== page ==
A commenter Arkenaten states in the comments to this post that:
I am always mystified how highly intelligent people like yourself maintain a Christian worldview in the face of an ever-growing body of scientific evidence that has already refuted the Pentateuch; now generally accepted as historical fiction, and is busy dismantling the New Testament.
Thanks for coming over and expressing your point of view in a polite manner. Let me start by pointing out that you are making an Argument from Authority. Now there's nothing inherently wrong with that—none of us can be experts in every field, and usually when the experts all agree on something, they are right. But I do like to have some idea of what is the kind and quality of data (and the philosophical presuppositions) that the experts are basing their conclusions on, in order to have some idea about whether I should trust the conclusions. I am not a fundamentalist, and I am open to modifying my religious ideas based on whatever can in fact be shown scientifically, but I'd like to know that it actually has been shown!
In general, our knowledge of history comes from two complementary sources, written documents and archaeological finds. Archaelogy generally tells us broad features of the movements of people and life in cities, while written sources are needed for more fine-grained biographical and cultural details. Sometimes our various sources of knowledge conflict, and it's not surprising that the farther back we go in history, the more frequently this happens, since things become harder to reconstruct.
My wife St. Nicole was a classics major; while she was in Ireland she took a class on Celtic languages in Britain. Apparently in that field, the linguists all swear that there have to have been pre-Celtic peoples on the British Isles, who were then conquered and assimilated by a massive migration of Celts from the continent, while the archaelogists are equally adamant that no such migration can have happened. (I don't know if the situation has been resolved since then, but that's not important to my point.) What this shows is that doing ancient history is HARD! Just as in Science, the different types of data don't always agree very well, and we have to put things together the best we can. I am not very shocked by most of the apparent contradictions involving biblical history, for the same reason that I'm not very shocked when seeming contradictions arise in other historical fields. I figure there's a lot of stuff we don't know, and it's easy to get confused.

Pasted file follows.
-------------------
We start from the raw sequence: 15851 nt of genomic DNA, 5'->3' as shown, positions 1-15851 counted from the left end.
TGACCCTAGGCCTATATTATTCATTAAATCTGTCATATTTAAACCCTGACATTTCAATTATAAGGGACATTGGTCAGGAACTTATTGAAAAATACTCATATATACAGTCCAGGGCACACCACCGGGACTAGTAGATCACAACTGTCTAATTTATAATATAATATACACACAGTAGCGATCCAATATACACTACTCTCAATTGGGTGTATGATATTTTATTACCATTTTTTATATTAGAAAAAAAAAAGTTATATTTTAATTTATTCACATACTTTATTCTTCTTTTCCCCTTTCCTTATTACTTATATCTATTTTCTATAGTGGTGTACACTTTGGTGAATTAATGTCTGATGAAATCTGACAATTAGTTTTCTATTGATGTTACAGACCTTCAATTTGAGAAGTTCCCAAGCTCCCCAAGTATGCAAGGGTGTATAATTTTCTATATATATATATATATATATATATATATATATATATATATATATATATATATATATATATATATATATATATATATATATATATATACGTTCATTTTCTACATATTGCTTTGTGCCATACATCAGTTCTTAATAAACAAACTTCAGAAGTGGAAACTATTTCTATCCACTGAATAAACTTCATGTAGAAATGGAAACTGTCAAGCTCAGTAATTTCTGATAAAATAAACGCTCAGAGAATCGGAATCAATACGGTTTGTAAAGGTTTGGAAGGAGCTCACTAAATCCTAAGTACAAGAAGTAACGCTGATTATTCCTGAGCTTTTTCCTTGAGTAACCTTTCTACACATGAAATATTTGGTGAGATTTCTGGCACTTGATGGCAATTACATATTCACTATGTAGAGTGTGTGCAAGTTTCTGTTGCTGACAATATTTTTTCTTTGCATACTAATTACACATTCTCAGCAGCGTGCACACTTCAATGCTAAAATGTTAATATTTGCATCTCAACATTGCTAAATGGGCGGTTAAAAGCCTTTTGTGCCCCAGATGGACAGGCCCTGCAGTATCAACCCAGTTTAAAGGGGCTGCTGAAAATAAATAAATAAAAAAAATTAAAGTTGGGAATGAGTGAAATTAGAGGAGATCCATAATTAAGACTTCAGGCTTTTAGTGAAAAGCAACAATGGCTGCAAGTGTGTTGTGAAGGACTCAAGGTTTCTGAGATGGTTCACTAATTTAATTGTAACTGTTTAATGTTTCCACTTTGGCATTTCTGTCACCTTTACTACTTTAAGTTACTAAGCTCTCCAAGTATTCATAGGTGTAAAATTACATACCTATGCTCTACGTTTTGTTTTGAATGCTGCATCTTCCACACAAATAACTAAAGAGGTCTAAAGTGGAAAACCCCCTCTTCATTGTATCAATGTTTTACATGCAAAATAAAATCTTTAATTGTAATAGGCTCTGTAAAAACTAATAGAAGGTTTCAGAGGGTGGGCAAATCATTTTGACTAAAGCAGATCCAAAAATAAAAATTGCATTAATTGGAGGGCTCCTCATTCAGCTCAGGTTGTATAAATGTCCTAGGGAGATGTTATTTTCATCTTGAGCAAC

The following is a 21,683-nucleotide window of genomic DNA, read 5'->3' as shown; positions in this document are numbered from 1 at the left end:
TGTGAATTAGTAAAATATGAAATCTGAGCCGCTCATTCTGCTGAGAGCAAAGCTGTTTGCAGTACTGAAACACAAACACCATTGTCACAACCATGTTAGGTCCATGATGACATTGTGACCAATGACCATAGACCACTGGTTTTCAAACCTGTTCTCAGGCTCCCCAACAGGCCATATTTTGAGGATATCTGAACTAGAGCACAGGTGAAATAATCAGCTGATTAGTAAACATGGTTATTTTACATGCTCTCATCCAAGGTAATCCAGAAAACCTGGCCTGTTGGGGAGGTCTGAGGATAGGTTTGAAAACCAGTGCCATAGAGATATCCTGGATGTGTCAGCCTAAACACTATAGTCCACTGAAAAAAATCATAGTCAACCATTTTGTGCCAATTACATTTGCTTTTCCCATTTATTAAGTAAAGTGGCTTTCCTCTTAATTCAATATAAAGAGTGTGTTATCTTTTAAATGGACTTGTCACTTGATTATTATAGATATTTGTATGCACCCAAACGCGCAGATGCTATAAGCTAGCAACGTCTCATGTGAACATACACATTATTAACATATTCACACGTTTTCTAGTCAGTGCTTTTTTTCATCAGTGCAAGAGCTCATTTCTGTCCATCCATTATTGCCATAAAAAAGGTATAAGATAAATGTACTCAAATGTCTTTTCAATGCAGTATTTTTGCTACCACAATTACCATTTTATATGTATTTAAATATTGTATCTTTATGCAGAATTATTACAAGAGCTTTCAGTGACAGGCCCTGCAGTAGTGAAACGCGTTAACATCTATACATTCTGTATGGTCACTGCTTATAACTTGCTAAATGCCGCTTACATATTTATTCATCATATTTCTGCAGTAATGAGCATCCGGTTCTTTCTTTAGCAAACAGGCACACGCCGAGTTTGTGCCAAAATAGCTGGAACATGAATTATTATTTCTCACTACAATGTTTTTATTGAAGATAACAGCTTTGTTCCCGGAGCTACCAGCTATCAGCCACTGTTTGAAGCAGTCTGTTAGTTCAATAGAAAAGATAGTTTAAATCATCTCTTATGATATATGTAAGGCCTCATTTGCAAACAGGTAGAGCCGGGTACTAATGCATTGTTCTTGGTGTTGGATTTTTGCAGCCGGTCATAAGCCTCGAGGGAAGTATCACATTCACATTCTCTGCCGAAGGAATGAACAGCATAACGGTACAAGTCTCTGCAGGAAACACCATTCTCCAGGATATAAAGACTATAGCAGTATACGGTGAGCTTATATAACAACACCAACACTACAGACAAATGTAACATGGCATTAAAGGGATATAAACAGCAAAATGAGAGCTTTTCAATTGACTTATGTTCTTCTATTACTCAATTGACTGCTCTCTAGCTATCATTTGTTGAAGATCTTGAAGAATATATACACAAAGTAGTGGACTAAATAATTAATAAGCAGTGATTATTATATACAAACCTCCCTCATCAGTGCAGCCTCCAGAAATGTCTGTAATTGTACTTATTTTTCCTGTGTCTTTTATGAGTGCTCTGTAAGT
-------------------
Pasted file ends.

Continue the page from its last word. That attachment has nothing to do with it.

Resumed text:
Heck, cosmology is a more rigorous subject than archaelogy, and there, until recently, we had this problem where many galaxies seemed to be older than the universe. (This issue has since been resolved due to the discovery of the cosmological constant, among other things.)
Now, as St. Scott points out (with many references) you can find experts with many different points of view on the subject of Biblical history. I can see why you would think that the religious scholars are biased towards finding that the Bible is historically accurate (and I agree that many of them are biased) but what I can't understand is why you think secular scholars would be un-biased! As St. Chesterton says:
Why should they be impartial, what is being impartial, when the whole world is at war about whether one thing is a devouring superstition or a divine hope? I do not pretend to be impartial in the sense that the final act of faith fixes a man's mind because it satisfies his mind. But I do profess to be a great deal more impartial than they are; in the sense that I can tell the story fairly, with some sort of imaginative justice to all sides; and they cannot. (The Everlasting Man)
If a person disbelieves in miracles and prophecy, it seems quite natural that they should discount any historical documents in which these things seem to occur. But this does not make them any more unbiased than a Christian. And I have frequently found that, when I go so far as to ask why e.g. biblical critics believe that various biblical documents were written at late dates and by other people, I usually find that there seems to be just as much naturalist assumptions in their work, as there is bias in the other direction in the scholarship of conservative Christians.
I do not consider Wikipedia to be generally a reliable source when it comes to highly controversial religious or political issues, but the article on "biblical minimalism" says that:
Although these debates were in some cases heated, most scholars stayed in the middle ground between minimalists and maximalists evaluating the arguments of both schools critically, and since the 1990s, while some of the minimalist arguments have been challenged or rejected, others have been refined and adopted into the mainstream of biblical scholarship.
This seems to contradict the claim of Philip Davies (relayed by Arkenaten in his original comment) basically saying that the minimalists have completely routed the scholarly opposition.